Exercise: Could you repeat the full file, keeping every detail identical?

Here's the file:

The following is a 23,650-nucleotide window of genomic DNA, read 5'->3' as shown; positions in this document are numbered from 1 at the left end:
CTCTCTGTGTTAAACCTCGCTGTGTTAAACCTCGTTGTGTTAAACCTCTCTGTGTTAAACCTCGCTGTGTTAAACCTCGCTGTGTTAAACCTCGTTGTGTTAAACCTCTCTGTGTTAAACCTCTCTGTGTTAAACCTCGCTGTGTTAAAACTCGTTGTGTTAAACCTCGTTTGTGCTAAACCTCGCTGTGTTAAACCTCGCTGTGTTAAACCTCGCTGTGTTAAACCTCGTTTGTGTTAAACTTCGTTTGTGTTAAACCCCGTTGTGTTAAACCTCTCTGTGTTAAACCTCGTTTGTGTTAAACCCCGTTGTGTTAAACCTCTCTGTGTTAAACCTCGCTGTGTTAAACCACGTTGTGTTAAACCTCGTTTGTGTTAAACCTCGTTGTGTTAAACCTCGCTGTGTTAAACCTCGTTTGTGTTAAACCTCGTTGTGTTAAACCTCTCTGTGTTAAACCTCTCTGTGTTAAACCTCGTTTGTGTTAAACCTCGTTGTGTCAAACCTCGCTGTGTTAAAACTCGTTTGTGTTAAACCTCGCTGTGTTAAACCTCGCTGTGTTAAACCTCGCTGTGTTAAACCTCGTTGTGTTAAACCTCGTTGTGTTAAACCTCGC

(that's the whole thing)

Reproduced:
The following is a 23,650-nucleotide window of genomic DNA, read 5'->3' as shown; positions in this document are numbered from 1 at the left end:
CTCTCTGTGTTAAACCTCGCTGTGTTAAACCTCGTTGTGTTAAACCTCTCTGTGTTAAACCTCGCTGTGTTAAACCTCGCTGTGTTAAACCTCGTTGTGTTAAACCTCTCTGTGTTAAACCTCTCTGTGTTAAACCTCGCTGTGTTAAAACTCGTTGTGTTAAACCTCGTTTGTGCTAAACCTCGCTGTGTTAAACCTCGCTGTGTTAAACCTCGCTGTGTTAAACCTCGTTTGTGTTAAACTTCGTTTGTGTTAAACCCCGTTGTGTTAAACCTCTCTGTGTTAAACCTCGTTTGTGTTAAACCCCGTTGTGTTAAACCTCTCTGTGTTAAACCTCGCTGTGTTAAACCACGTTGTGTTAAACCTCGTTTGTGTTAAACCTCGTTGTGTTAAACCTCGCTGTGTTAAACCTCGTTTGTGTTAAACCTCGTTGTGTTAAACCTCTCTGTGTTAAACCTCTCTGTGTTAAACCTCGTTTGTGTTAAACCTCGTTGTGTCAAACCTCGCTGTGTTAAAACTCGTTTGTGTTAAACCTCGCTGTGTTAAACCTCGCTGTGTTAAACCTCGCTGTGTTAAACCTCGTTGTGTTAAACCTCGTTGTGTTAAACCTCGC